• Gender – women are more at risk of low bone mass than men because of the rapid loss of oestrogen at the menopause; men can still get osteoporosis but their risk is lower because they have larger skeletons and do not have a rapid loss of oestrogen although it does slowly decrease with age (yes, men do have oestrogen!)
  • Race – Caucasians have a greater risk.
  • Early menopause – the average age of menopause is 51; having your last period before the age of 45 is classed as early and increases the risk of osteoporosis because you have low oestrogen levels for longer.
  • Low body weight – thought to be either related to a restrictive diet or to the fact that there is less body fat to provide cushioning in a fall.
  • A diet low in calcium and vitamin D (often seen in those who don’t eat dairy foods or who spend a lot of time indoors or with their skin covered).
  • Genetics – a family history of osteoporosis will increase your risk.
  • Previous history of an eating disorder or low body weight that resulted in a loss of periods, as this will mean low oestrogen levels.
  • Smoking or excessive alcohol intake.
  • Exercise – lack of exercise, especially weight bearing exercise, is linked to lower bone mineral density and reduced muscle mass.

Ultimately, there are some risk factors that you can’t do anything about. But that does not mean that osteoporosis is inevitable, even if you’ve had an early menopause, are Caucasian and getting older. There are things that you can do to look after your bones and most of these things will improve your overall health too.

Get enough calcium and vitamin D

The advice to post-menopausal women is to consume 1200mg calcium and 800IU vitamin D (equivalent to 20 micrograms which is double what the Department of Health advises for the general population).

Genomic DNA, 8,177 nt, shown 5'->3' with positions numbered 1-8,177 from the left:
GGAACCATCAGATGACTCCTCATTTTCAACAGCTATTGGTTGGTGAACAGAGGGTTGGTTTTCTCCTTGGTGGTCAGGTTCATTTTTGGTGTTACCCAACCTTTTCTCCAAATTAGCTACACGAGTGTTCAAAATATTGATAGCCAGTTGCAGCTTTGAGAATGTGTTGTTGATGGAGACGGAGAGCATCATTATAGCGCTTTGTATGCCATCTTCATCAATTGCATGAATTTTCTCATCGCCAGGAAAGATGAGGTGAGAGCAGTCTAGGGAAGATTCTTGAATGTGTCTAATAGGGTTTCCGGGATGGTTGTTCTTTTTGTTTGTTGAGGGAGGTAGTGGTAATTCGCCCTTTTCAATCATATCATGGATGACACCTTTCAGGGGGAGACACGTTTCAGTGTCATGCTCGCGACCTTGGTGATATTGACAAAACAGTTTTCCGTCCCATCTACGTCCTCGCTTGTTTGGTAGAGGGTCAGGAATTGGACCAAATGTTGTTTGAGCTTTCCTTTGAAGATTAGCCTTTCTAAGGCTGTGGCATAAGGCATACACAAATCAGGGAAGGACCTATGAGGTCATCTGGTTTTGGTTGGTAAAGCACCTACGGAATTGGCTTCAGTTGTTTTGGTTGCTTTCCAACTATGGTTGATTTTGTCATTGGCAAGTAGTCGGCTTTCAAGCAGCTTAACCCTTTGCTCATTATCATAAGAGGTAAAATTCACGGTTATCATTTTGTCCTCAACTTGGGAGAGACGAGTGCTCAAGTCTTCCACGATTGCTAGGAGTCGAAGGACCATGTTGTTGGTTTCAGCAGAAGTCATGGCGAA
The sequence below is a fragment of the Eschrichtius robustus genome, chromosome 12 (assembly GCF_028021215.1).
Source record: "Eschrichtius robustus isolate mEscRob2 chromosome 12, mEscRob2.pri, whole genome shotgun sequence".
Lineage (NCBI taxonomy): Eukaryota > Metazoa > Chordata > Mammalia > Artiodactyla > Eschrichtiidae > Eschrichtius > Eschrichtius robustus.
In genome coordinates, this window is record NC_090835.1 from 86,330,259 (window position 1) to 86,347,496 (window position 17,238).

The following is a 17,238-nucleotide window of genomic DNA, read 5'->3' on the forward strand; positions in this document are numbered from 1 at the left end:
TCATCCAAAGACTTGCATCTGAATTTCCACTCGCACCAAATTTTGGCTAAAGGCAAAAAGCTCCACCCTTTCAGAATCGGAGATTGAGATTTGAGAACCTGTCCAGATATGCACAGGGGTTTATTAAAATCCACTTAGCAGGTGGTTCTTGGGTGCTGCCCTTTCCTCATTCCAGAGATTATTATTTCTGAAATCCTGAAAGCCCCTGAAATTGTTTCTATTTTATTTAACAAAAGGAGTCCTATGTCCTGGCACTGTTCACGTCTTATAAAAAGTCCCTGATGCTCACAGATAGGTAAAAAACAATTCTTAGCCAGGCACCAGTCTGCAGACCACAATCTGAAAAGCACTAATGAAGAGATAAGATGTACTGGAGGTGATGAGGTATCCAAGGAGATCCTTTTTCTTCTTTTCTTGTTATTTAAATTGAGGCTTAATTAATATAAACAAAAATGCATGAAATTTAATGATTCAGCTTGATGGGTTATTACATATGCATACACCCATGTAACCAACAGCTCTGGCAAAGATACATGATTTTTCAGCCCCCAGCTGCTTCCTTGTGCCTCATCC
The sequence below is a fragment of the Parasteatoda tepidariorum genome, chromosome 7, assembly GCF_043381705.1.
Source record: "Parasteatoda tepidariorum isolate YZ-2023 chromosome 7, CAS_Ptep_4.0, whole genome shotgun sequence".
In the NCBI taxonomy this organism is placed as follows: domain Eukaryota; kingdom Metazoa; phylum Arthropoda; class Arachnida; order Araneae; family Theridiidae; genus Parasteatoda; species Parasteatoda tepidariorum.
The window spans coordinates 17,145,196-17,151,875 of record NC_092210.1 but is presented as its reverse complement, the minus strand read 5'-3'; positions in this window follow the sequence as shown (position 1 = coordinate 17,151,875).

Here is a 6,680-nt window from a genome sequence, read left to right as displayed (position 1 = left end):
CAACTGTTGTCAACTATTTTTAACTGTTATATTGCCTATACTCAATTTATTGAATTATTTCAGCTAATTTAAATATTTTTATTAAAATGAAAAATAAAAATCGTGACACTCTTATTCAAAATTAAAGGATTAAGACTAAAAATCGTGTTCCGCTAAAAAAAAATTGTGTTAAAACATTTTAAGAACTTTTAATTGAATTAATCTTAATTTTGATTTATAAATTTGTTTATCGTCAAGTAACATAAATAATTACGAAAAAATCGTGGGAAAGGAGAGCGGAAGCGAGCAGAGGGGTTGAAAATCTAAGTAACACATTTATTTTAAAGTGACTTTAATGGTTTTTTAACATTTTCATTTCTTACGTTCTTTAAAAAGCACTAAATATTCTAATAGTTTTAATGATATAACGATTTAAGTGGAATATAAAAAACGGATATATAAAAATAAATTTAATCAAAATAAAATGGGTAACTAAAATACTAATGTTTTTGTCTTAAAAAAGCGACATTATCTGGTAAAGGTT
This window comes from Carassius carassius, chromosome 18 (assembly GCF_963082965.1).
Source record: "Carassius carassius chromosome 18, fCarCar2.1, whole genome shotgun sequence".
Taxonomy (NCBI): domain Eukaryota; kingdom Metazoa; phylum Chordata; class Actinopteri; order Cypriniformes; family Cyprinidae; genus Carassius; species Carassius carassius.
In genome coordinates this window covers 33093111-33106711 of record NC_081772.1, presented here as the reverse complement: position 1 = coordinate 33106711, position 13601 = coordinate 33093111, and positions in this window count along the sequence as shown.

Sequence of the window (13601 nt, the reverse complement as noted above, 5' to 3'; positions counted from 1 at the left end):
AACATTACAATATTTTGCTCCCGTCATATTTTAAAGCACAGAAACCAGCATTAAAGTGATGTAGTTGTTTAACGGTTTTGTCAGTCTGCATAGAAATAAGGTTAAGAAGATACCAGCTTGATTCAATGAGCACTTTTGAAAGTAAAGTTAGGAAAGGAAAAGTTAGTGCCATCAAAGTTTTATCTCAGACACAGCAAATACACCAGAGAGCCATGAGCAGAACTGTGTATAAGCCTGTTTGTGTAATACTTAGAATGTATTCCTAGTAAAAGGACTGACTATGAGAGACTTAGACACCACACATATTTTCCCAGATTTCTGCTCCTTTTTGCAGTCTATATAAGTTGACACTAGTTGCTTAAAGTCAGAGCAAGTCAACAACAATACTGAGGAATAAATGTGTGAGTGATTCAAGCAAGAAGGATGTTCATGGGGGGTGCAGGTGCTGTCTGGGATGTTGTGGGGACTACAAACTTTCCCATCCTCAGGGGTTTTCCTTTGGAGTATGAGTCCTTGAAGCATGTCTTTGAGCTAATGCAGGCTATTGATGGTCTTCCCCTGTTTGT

Calcium foods include dairy products like milk, cheese, yoghurt, cottage cheese and they provide a great source of calcium as well as vitamin B12 and iodine. If you don’t eat dairy, it’s best to eat some fortified products, so choose milk and yoghurt alternatives with added calcium and vitamin D (ideally vitamin B12 and iodine too) and go for calcium fortified breakfast cereals if you eat them. Tofu can also have added calcium so look out for that, particularly if you’re vegan. Other non-dairy sources of calcium include fish with edible bones like canned sardines and pilchards or whitebait, as well as oranges and some green vegetables like kale and broccoli.

The problem with a lot of plant-based sources of calcium like pulses, spinach, dried fruit, nuts and seeds is that they contain what’s known as ‘anti-nutrients’ that can block the absorption of calcium from these foods. It’s not to say you shouldn’t eat them but try to get your calcium from other foods which you eat at a different time from them to make sure you absorb this essential mineral.